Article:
The Japanese army also probably had superior hand to hand melee ability in short weaponry compared to the Europeans. Yu Dayou casually dismissed the Europeans as having inferior melee in naval confrontations and used boarding as the standard tactic against them; "these people's only weapon is a soft sword, their naval combat ability is inferior to our soldiers, and on the ground, long spears would have subdued them." On the other hand, Qi Jiguang often avoided confronting Japanese pirates in close confined melee at all costs and used rattan shields and bamboo spearmen specifically designed to beat them (along with adopting their own tactics). The emphasis on plate armor is a bit misleading, as the majority of European infantries wore Corselet and Brigandine armor (mainly 15th century) just like the Ming soldiers, who often got the worst end of the deal in close spaced melee with the Japanese and their longer swords.

Only in cavalry and artillery were Japanese army inferior as the horses in the island did not allow heavy cavalry charges and many fought as mounted infantrymen. This became apparent when they fought the Chinese in the Imjin war. However, field artillery actually played a very minor role in 16th century European warfare and cavalry in most of the 16th century were often more skirmishers that lacked shock power.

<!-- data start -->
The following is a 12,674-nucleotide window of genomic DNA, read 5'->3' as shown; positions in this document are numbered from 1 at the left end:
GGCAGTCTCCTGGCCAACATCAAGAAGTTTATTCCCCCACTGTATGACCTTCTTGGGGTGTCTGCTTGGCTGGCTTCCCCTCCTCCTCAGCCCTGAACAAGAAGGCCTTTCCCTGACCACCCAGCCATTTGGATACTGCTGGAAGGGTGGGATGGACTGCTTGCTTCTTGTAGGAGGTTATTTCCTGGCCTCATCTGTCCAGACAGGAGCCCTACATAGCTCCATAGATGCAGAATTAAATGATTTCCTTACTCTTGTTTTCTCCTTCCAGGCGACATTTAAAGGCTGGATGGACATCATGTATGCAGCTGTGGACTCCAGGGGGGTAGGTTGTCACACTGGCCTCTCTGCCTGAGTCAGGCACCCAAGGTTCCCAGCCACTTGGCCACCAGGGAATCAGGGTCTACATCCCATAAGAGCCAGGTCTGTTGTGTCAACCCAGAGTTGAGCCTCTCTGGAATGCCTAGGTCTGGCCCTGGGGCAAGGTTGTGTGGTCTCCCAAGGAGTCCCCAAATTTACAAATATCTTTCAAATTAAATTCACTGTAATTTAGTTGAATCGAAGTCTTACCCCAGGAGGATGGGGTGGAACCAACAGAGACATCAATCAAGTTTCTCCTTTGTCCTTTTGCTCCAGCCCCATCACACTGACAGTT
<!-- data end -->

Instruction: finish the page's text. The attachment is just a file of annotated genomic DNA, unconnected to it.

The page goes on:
2) Chinese armies:

In contrast to Japanese, Chinese cavalry warfare was far more experienced and tactically more efficient compared to even contemporary European ones. Heavy shock cavalry armed in mail and lance played decisive roles in the Ming army, whereas mounted gunmen in the form of Caracoles was the preferred European tactic until the very end of the 16th century. Only the Polish and the Swedes under Gustavus discarded Caracoles and adopted lancers and routed the former as a result. In addition to heavy lancers, Ming Mounted archers were superior to the Caracole gun units that played a similar tactical role in 16th century European cavalry warfare. For one, the caracoles can only stop to fire whereas Ming mounted archers could gallop and fire at the same time. The former became a static target which was highly vulnerable to cavalry assault. This was evident when battle of Mookerheyde when 400 Spanish lancers routed an entire 2,000 German unit when the later was reloading. The Ming mounted archers fought in disciplined conjunction with the lancers and whereas the Caracoles would most likely be annihilated against a superior arquebus infantry formation because of the latter's superior fireopower, the Ming cavalry could often outmaneuver Japanese arquebusers in the Imjin war, and was one of the reasons for the Ming victory at Chiksan, and Korean sources recorded that "the Japanese feared Ming cavalry".